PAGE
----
It’s almost unbelievable to realize that this project is finished. Yes, I’ve taken breaks to work on other things but still.
I posted my first blog in connection to this ensemble when I finished the chemise and drawers at the beginning of May last year.
I posted the original research and design post in late June.
It took almost exactly a year for the entire outfit to come together. Before that, though, I had been thinking, and researching, and planning, and sketching for nearly two years. At first it was just casual. At the time, my work consisted of four people: a Gryffindor, a Hufflepuff, a Slytherin, and me. So we cooked up a scheme to create four bustle gowns, one for each house. We wanted to make them, but mostly it was something to talk over in great detail over long days of tying hair. Unfortunately, the four house gowns never happened, but I couldn’t get the dress I wanted to create out of my head.
So I decided to do it anyway, despite the fact that I had nowhere to wear it, no goal in sight! I started planning in earnest: costing out silk, and saving money, shopping though patterns for good underthings, and base shapes, and thinking through the draping and drafting on elements that I knew I would have to do myself.
Now, more than a year later, I still have nowhere planned to wear it (hit me up with good events within a reasonable distance of Louisville, KY), but I do have something wonderful to share.
At the end of May, I had the fun of doing a photoshoot with the wonderful Ben Marcum Photography. I have done many kinds of shoots with Ben: headshots, my wedding portraits, beauty shoots, and cosplay. I can tell you this–if you are in Louisville, or coming through Louisville, and can find any excuse to have some professional photos done, go have your portrait taken by Ben. Especially if you hate having your photo taken. (Believe me, we also did some Adora Belle photos at the shoot, and next week I will reveal one of the only photos I’ve ever liked of my own profile!)
Even if you are nervous in front of a camera, Ben will make you laugh, make you comfortable, and make absolutely beautiful images of you every time. I always look forward to doing a shoot with him, because I know that I will have a great, goofy day, and come out of it feeling good about myself.
The wig I’m wearing is, of course, from Custom Wig Company, styled by yours truly. The beautiful cameos are from Dames à la Mode. The set was styled by Ben’s wife, my awesome boss, Heather Fleming. The books are a blend of antiques, and handmade replicas by Strano Books.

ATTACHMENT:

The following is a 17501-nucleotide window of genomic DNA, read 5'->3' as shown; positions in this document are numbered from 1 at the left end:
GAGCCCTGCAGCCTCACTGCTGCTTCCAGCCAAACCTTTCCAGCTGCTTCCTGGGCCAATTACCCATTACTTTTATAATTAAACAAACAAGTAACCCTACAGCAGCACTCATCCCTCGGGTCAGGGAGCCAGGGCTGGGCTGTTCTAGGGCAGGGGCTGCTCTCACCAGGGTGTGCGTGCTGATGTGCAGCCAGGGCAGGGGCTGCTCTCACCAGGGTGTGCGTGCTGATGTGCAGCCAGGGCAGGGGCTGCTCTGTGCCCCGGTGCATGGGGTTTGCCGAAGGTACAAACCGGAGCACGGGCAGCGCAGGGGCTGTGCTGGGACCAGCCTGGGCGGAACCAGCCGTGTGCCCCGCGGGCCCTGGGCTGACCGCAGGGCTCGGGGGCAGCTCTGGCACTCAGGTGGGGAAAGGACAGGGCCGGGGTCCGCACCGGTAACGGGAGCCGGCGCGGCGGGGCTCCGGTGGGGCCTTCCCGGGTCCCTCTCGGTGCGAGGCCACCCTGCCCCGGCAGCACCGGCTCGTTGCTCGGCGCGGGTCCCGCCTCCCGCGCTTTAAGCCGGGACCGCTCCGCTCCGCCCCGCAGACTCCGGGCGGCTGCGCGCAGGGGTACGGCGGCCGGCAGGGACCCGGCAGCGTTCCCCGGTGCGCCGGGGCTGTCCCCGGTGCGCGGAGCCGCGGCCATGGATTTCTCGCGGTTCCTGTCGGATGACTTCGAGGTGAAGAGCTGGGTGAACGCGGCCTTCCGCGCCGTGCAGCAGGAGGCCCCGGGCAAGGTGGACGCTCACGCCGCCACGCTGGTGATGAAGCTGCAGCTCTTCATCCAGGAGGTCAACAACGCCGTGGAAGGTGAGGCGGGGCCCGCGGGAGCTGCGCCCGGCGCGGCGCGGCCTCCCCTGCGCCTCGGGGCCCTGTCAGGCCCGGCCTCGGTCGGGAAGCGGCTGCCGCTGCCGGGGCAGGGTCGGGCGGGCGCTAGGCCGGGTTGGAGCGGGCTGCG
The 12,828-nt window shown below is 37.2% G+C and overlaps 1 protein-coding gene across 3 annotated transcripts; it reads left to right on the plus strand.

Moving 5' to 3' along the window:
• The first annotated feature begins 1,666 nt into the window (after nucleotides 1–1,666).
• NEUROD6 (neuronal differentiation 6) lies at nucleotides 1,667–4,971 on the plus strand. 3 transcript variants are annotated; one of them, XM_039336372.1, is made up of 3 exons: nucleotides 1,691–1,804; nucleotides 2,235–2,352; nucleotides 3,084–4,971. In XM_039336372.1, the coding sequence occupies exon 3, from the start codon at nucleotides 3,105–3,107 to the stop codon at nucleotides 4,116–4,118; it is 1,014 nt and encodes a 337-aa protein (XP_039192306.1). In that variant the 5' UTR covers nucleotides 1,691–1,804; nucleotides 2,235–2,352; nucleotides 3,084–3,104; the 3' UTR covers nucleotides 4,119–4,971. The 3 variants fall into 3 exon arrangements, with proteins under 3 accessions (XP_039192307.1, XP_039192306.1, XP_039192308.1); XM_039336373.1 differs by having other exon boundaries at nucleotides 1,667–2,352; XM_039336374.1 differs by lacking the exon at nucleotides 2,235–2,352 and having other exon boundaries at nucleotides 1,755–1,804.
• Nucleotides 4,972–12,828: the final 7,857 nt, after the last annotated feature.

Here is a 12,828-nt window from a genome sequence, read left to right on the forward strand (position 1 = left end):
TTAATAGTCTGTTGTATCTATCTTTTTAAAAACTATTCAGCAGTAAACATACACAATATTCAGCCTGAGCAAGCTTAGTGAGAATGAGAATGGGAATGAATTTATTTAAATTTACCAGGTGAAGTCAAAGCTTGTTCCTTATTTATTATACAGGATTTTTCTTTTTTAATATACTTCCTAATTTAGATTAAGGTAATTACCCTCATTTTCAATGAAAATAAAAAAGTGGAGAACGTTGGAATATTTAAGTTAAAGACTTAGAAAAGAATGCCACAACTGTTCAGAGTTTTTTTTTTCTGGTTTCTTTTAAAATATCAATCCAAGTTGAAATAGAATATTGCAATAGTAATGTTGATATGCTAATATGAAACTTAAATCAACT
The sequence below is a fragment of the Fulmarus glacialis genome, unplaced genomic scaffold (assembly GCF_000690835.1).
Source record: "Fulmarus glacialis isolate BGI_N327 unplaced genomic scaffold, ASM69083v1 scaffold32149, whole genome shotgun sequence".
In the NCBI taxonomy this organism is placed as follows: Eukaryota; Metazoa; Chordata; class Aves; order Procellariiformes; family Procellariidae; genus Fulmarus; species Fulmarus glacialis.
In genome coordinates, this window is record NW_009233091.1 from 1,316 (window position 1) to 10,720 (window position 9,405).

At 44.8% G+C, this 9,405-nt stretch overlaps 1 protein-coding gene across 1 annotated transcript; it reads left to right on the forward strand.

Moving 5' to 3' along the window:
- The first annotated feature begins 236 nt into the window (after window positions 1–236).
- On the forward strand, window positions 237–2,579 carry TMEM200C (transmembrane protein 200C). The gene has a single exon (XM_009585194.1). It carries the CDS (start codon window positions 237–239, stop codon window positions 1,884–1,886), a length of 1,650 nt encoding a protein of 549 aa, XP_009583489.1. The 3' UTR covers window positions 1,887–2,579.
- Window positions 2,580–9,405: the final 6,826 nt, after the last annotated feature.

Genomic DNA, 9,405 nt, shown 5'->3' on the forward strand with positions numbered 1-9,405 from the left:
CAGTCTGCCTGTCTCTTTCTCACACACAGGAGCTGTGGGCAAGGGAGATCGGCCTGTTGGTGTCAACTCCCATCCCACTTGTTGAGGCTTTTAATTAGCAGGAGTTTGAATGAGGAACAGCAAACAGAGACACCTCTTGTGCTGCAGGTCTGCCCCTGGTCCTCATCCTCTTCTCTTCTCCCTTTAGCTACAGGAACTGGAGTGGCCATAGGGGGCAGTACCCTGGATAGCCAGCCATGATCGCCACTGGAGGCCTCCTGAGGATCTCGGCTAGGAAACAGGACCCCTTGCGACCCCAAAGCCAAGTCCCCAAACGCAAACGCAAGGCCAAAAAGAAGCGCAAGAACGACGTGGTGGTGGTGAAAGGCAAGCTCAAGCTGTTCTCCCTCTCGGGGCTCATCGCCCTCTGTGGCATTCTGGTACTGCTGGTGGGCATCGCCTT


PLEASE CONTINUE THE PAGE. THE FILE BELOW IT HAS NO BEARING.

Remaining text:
So without further ado:
You can read all about the ensemble’s construction, from beginning to end, on the blog.
Chemise & Drawers Corset Bustle & Petticoat
Research & Design Underskirt Overskirt Bodice
Of course, I wouldn’t be me if I didn’t have ideas of ways to add to the ensemble! At some point, I would love to make an evening bodice to turn the gown into a stylish and practical day-to-night outfit. I also have ideas for a feather mantle wired with LED lights so that it glows from between the feathers.
Work never ceases!
14 thoughts on “Ravenclaw 1870s Gown Photos”
This is so gorgeous it takes my breath away!
The dress looks amazing, and the pictures suit it so very well!
This dress turned out beautiful!
I know you’re probably so happy that you’re done, but did you ever thought of making an evening bodice to go with it? The color scheme would look great as an evening gown, I think.
Thank you! Yes actually—but I think I’ll save the evening bodice until I have an event to wear it to!
It turned out so gorgeous! And it looks so much more amazing on you than on a dress form. I love seeing it all come together finally. I’d love to meet you at an event someday where we can both wear our Hogwarts House bustle dresses – you inspired mine, you know!
That would be so fun!
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Hannah, this hat is amazing! Do you take commissions? I have an outfit this would look great with. –Nick Nicastro
Hi Nick, thank you! I can’t really take commissions at the moment, I just have too much stuff I’m working on! Thank you for asking, though. I would be willing to sell the pattern for the hat, though.
Good night, that’s magnificent!
I am completely in awe of this being a fellow Ravenclaw myself.
Quick question: About how many yards of fabric did the bodice, underskirt, and overskirt take? I’m in the process of planning my own 1870s ensemble and while I haven’t figure out exactly what I want I’ve been eyeing some fabric and was wondering about a ballpark figure on the level of financial investment this is going to be.
Thank you! I ordered 11 yards originally, and used about 9.5-10 yards of that. That is with a good amount of self-fabric trimming (piping, bustle and cuff feathers, and ruffle binding), so if you’re not planning to use the same fabric for trimming, you could probably do it with 9 yds.
would you mind if I use some of your ideas on the Hufflepuff gown I’m making in brown/gold/plaid?
Since everything except the actual couched cord patterns were pulled directly from historical examples, I’d say it’s all fair game!